New York and New England region

Do you use parafilm? That is the #1 thing to do to improve your take rate.

I like using rubber electric to hold the grafts together, as it will gradually stretch and doesn’t need to be removed, unlike vinyl electrical tape or green garden tape.

A few years ago, I made some pics of doing bark grafts on cherries. I did 10 that year and had 6 takes, so while it worked reasonably, it wasn’t surefire.

Cleft grafts generally work pretty well too and are really my go-to graft in most situations (except when the diameters are too different). The main difference being that the cleft goes across the middle, rather than under the bark, so you can do it even when the bark isn’t slipping.

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Thank you for your response. Yes i do use parafilm, I see your grafts, is it the same to do on rootstock?

I haven’t done that many bench-grafts. Some apples on G65 almost 10 years ago with cleft grafts and a few apple and plum suckers that I yanked out of the ground, grafted and potted. I think almost all of those were cleft grafts as well. If you wanted to do a bark graft, you’d need to plant the rootstock, then wait for it to wake up. Once the bark slips, then you could bark graft it, hopefully without jostling the roots too much. Or wait a year and you’ll have more options and probably a higher take rate. In fact, you could do chip or bud grafts in the summer after planting and then graft over any that don’t take the next spring.

I challenge you to a race- your method against my simple splice where I use a double bladed Italian hand pruner to quickly make my cuts, then tape the scion to the trees shoot I’m working with with electric tape and finally stretching parafilm over it.

I’ve heard of people wrapping scions with parafilm before putting in storage, but I have a fridge full of scion wood by spring and it would take me days to pre-wrap all the wood. Most of it, I never use, but it is useful to have a wide range of diameters to match with any water sprout you choose to graft to.

Yeah, I’ve never done any bench grafting, and I never will. At any given time, if I want a tree of a particular variety, it is quicker just to make a graft on a vertical water sprout of a young tree already vigorously growing and train it to be the new trunk. Being in the business of buying fruit trees wholesale and sizing them up to sell as bearing age trees means I always have such trees to play with. I fully understand buying rootstock to graft for any hobbyist that is trying to keep overall costs down- especially if they want single variety trees.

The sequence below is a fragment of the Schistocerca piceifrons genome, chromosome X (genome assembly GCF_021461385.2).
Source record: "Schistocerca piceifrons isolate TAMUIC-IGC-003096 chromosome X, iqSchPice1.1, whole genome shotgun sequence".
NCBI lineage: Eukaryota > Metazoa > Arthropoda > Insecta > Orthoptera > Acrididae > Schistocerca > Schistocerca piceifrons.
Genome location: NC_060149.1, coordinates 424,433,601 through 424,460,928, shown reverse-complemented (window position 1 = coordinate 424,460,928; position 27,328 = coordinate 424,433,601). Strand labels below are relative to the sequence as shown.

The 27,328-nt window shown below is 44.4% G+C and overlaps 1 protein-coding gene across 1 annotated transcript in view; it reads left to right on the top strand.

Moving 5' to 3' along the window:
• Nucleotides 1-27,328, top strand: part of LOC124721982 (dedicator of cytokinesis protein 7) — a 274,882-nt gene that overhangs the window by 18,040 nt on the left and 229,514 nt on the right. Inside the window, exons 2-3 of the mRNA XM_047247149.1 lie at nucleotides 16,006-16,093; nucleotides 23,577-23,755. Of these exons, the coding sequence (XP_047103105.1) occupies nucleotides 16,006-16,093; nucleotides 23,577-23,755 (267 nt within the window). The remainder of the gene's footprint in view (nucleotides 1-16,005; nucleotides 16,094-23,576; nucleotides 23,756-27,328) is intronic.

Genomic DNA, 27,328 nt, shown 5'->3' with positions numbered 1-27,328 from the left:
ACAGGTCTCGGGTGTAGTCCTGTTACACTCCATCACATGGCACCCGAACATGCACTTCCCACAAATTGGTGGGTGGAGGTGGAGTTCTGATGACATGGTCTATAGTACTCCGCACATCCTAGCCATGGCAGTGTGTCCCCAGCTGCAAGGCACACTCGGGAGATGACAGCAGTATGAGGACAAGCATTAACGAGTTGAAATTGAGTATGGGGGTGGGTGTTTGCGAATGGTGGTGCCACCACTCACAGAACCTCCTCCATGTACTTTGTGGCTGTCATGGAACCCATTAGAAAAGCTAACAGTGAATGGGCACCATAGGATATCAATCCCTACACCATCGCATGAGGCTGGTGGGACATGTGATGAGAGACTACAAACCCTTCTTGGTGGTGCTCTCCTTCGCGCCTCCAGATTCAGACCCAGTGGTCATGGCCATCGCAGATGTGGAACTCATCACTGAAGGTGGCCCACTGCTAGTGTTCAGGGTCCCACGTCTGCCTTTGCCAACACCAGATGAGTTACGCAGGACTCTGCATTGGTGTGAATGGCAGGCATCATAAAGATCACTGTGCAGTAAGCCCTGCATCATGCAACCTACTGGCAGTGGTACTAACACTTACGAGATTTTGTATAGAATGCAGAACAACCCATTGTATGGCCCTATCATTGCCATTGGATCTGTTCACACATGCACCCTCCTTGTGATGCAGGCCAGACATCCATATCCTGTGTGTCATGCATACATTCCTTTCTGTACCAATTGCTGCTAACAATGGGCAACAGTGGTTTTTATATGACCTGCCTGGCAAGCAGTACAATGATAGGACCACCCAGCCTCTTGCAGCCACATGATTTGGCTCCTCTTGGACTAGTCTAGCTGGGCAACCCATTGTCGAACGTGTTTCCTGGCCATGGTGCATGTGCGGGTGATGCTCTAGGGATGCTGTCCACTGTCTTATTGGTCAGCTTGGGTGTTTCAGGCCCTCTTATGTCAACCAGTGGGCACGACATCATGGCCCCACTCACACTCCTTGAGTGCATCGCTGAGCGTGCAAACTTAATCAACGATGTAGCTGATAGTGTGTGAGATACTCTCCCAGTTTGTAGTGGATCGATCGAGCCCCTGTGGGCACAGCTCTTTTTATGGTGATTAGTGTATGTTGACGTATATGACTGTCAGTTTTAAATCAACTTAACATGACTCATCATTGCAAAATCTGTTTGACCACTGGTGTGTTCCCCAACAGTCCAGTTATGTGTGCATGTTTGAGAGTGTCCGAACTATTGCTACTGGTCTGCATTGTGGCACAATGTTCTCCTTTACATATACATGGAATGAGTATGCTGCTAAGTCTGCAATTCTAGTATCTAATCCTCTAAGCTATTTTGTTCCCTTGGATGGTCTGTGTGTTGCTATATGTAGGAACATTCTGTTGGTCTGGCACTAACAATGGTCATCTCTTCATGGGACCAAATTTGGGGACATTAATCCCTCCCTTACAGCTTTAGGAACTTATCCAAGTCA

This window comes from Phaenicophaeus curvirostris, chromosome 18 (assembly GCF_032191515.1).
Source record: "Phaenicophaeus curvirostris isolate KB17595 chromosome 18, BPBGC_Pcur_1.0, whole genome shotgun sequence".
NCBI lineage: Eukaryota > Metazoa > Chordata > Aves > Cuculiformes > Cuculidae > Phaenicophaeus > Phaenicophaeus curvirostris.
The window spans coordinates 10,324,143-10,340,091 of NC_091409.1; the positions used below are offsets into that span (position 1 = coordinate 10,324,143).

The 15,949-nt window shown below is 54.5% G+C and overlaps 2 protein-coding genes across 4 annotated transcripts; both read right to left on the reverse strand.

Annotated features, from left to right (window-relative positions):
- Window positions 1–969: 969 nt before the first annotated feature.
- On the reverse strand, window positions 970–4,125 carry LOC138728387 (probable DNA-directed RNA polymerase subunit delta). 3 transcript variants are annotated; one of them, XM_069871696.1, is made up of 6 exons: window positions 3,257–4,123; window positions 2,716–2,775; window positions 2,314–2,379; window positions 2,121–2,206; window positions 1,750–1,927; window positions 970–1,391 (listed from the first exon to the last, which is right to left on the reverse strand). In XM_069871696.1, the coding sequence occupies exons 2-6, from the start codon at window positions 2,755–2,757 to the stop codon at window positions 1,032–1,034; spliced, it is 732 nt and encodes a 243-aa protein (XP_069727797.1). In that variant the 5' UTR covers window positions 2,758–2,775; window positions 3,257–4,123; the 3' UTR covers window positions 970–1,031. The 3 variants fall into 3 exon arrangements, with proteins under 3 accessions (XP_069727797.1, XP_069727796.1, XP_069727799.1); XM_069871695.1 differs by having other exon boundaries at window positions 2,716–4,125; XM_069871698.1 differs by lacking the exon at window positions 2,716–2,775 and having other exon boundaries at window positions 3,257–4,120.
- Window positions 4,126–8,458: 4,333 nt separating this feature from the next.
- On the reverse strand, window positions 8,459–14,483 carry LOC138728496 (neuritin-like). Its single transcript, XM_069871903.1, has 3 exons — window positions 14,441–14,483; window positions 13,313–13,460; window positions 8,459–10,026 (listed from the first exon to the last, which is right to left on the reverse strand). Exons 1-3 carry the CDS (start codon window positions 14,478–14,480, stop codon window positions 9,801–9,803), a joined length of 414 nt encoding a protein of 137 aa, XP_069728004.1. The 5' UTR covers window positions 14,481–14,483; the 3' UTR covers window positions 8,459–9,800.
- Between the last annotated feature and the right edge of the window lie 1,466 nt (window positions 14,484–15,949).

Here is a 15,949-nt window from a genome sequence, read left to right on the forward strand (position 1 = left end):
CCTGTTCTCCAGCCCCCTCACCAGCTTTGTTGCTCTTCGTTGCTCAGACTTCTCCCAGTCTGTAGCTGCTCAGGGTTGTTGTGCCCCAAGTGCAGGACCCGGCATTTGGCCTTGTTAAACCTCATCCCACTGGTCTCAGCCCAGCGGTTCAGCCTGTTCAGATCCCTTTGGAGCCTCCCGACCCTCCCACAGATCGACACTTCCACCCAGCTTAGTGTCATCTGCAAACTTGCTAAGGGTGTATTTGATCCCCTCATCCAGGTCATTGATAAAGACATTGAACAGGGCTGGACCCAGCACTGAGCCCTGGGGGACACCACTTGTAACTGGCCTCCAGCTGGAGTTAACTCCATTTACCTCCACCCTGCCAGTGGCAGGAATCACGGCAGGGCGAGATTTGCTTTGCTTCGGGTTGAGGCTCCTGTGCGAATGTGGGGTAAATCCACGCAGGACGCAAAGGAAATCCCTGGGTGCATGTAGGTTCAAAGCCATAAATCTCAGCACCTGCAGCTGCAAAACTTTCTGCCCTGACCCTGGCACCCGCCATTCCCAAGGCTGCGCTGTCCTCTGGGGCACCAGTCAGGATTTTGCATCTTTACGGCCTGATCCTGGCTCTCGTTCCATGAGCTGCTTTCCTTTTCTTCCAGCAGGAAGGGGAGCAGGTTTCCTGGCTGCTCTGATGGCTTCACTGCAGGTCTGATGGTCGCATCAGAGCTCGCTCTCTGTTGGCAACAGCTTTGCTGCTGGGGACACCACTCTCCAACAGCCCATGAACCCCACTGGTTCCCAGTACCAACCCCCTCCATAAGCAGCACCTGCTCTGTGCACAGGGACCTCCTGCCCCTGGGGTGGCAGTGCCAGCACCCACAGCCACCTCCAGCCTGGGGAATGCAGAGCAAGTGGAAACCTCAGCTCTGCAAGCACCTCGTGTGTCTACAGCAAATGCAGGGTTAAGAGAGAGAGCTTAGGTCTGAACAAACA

Finger Lakes region. Saw a sun dog this AM.

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Why are you bothering with the parafilm once the electric tape is on.

Please make a video or take some photos to demonstrate your technique. It sounds efficient and simple, aside from finding the type of pruner you have.

Champlain Valley, Vt . Flipping back and forth between mud and below zero here.

Probably. I used to live in Oswego, NY, next to Lake Ontario. Lake Champlain isn’t as big, but it does help buffer the winter,same as the Finger Lakes area

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I try not to race when holding sharp objects :slight_smile:

I’ve got enough trouble avoiding cutting myself when doing it slowly. Which I suppose is one of the benefits of your method with the pruners.

I’ve tried using the splice graft that you do (I think) and while it often works, I have trouble holding it in just the proper position. That’s one of the things I like about the cleft graft- the cleft holds the wedge in place pretty well. Often well enough that it doesn’t move if I take my hands away to get the tape of do something for a minute, though that does depend on the width of the scion.

I do like the splice graft for very thick scions, as I can get the angle correct, have plenty of cambium, and still get enough structural integrity in the union.